Millipedes are also misnamed — they do not have thousands of legs but have two pairs of legs per segment. Millipedes are herbivores that feed on decaying vegetation. They move slower than centipedes and will curl into a ball when threatened.

Slaters are often found around rotten wood and compost heaps, and eat plants and animals. They are related to crabs and crayfish, and breathe through moist gills so they must live in damp places.

New Zealand has 36 species of slater. They are recognised by their elliptical, flattened segmented bodies and seven pairs of legs. Usually coloured in shades of grey, they are sometimes mottled with green and yellow. The average size of a slater is 1-1.5 cm.

Their bodies are armoured with calcium carbonate and are quite ridged. When disturbed they will roll themselves into a ball. Small mammals, birds, centipedes, beetles, and spiders will eat slaters. Some slaters secrete a noxious fluid which makes them distasteful and repels predators.

Slaters can live for two to four years although most die as juveniles. Slaters play a key role in soil ecosystems by shredding dead and decaying organic matter, mixing litter and dispersing fungal spores.
They speed up the recycling of soil nutrients.

The more soil creatures we have, the healthier our soil is. Let us not forget these creatures under the soil who do such an important job for us.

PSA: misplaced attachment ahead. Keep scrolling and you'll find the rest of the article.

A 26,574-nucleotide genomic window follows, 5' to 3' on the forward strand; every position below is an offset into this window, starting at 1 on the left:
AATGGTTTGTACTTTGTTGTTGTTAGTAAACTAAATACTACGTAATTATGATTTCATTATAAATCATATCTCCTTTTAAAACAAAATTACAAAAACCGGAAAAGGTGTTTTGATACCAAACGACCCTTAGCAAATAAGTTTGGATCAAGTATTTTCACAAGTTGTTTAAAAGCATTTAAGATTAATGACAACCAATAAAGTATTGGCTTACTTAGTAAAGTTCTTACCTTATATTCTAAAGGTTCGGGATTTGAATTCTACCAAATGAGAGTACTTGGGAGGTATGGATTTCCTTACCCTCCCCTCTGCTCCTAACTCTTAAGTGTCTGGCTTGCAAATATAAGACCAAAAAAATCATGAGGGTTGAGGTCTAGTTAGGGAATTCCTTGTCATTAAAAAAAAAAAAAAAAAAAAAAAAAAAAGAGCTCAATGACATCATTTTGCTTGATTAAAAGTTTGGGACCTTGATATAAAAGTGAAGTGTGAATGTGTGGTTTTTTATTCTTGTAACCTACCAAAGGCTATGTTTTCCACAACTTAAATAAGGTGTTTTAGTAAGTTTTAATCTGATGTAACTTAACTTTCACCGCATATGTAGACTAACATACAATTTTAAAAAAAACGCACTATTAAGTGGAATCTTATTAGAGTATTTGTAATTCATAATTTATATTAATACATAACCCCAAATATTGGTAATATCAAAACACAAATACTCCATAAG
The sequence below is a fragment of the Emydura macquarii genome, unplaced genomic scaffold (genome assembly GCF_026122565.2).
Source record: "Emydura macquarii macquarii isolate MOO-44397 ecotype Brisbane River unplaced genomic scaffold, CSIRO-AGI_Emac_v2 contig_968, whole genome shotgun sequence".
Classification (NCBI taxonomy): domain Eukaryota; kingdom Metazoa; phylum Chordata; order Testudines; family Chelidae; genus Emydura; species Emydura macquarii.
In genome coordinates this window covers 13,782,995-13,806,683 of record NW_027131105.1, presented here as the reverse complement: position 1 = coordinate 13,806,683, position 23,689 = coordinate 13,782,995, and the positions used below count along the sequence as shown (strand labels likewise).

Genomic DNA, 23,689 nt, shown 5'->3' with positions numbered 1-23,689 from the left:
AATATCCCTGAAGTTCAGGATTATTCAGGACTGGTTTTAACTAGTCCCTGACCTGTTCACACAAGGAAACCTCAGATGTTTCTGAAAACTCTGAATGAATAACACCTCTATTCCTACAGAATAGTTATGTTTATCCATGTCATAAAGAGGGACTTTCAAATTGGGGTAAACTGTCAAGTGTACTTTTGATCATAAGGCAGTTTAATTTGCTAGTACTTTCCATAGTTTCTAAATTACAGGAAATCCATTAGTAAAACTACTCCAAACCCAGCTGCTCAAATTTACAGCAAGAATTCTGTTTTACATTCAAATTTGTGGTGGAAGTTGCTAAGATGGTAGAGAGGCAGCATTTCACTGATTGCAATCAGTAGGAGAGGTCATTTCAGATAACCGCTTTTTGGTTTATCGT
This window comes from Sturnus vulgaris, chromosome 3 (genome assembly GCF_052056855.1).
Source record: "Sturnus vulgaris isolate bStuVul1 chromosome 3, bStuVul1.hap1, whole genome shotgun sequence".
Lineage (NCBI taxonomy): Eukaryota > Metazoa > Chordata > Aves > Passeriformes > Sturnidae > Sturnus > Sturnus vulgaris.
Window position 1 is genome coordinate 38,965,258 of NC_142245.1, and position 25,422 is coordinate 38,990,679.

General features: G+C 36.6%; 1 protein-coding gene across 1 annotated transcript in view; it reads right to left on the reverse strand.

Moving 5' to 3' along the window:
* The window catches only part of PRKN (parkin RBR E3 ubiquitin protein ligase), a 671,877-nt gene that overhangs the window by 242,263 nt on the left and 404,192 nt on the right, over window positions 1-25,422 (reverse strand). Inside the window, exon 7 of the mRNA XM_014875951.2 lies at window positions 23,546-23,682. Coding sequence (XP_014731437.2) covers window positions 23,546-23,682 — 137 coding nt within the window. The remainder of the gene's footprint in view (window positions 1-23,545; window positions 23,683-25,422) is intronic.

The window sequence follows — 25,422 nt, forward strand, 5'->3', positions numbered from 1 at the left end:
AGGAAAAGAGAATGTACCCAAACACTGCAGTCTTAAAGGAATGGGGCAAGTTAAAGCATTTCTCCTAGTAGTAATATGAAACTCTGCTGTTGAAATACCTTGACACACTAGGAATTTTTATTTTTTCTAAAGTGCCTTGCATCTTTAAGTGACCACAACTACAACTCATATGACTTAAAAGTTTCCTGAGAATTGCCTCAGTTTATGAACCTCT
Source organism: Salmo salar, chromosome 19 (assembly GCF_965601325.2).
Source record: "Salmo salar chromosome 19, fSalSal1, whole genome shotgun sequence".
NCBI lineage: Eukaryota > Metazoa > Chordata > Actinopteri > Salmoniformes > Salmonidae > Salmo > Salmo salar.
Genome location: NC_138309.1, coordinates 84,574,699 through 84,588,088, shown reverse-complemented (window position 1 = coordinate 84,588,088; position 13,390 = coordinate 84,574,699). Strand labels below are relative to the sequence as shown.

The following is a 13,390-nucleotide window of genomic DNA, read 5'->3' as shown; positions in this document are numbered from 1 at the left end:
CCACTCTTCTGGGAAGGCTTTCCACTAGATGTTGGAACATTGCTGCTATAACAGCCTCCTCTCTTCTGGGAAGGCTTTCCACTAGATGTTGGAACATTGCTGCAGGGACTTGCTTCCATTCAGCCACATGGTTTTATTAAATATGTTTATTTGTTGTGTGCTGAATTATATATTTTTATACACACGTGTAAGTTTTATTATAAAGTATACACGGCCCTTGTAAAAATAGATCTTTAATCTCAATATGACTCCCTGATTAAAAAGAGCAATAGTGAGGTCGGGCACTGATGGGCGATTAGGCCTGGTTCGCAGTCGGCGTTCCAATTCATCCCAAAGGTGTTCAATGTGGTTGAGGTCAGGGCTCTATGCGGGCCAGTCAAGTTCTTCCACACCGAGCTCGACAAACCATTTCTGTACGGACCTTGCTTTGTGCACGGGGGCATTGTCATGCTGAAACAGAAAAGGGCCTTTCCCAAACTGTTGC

(Help from Powell’s Native Animals)



A copy of the Parish Health and Safety Policy, along with the processes required for the implementation of the policy, is available on our website or from the parish office. An evacuation plans are in each area of the church and complex.

Assembly areas are the car park beside the Reid Anderson Hall, by the road in front of the church or on the vicarage lawn depending on the location of the emergency.

St Paul’s Church: Assembly area is by the road at the front of the church.

First aid kits and accident reporting sheets are located:

1. Reid Anderson — In the cupboard over the small hand basin, by the back door in the kitchen.
2. Nora Brown — on the shelf above the microwave. Record sheets are next to the microwave.
3. Parish office — 2nd to top shelf on left side in the back room. The office is locked when unattended. Forms are to be completed as soon as the accident has been dealt with and the form put through the slot by the office door and the vicar or wardens are to be notified. Treatment including resources that are used are to be recorded on the accident sheet.



Convenience — I come to you!
Most aspects of hairdressing (including perms).
Professional service,
Award-winning stylist,
Top products.

Text or phone Susan 021 499 194



Floors/Driveways/Footpaths/Patios etc

Daniel Kircher
Ph 021 066 8356



Stockists of fine Quality Leather Shoes

81 King St, Pukekohe. Ph 09- 2387686



Locally owned and operated since 1978